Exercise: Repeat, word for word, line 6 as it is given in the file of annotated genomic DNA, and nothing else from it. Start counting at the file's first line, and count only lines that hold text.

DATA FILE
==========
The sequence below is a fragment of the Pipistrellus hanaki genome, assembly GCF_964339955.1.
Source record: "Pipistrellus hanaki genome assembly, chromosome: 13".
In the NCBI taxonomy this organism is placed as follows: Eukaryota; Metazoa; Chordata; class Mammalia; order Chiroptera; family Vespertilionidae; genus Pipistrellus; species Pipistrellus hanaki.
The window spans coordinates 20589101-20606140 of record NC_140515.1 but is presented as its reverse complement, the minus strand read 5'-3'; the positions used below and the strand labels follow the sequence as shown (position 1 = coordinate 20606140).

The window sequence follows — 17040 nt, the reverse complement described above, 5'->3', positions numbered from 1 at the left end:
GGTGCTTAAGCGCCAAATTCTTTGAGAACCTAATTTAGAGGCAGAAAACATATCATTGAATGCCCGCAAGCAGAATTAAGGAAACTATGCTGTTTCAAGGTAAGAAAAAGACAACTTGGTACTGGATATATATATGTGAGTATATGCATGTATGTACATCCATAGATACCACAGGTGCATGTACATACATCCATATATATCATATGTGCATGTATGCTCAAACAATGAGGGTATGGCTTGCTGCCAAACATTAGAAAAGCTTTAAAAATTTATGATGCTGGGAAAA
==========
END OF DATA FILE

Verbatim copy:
GGTGCTTAAGCGCCAAATTCTTTGAGAACCTAATTTAGAGGCAGAAAACATATCATTGAATGCCCGCAAGCAGAATTAAGGAAACTATGCTGTTTCAAGGTAAGAAAAAGACAACTTGGTACTGGATATATATATGTGAGTATATGCATGTATGTACATCCATAGATACCACAGGTGCATGTACATACATCCATATATATCATATGTGCATGTATGCTCAAACAATGAGGGTATGGCTTGCTGCCAAACATTAGAAAAGCTTTAAAAATTTATGATGCTGGGAAAA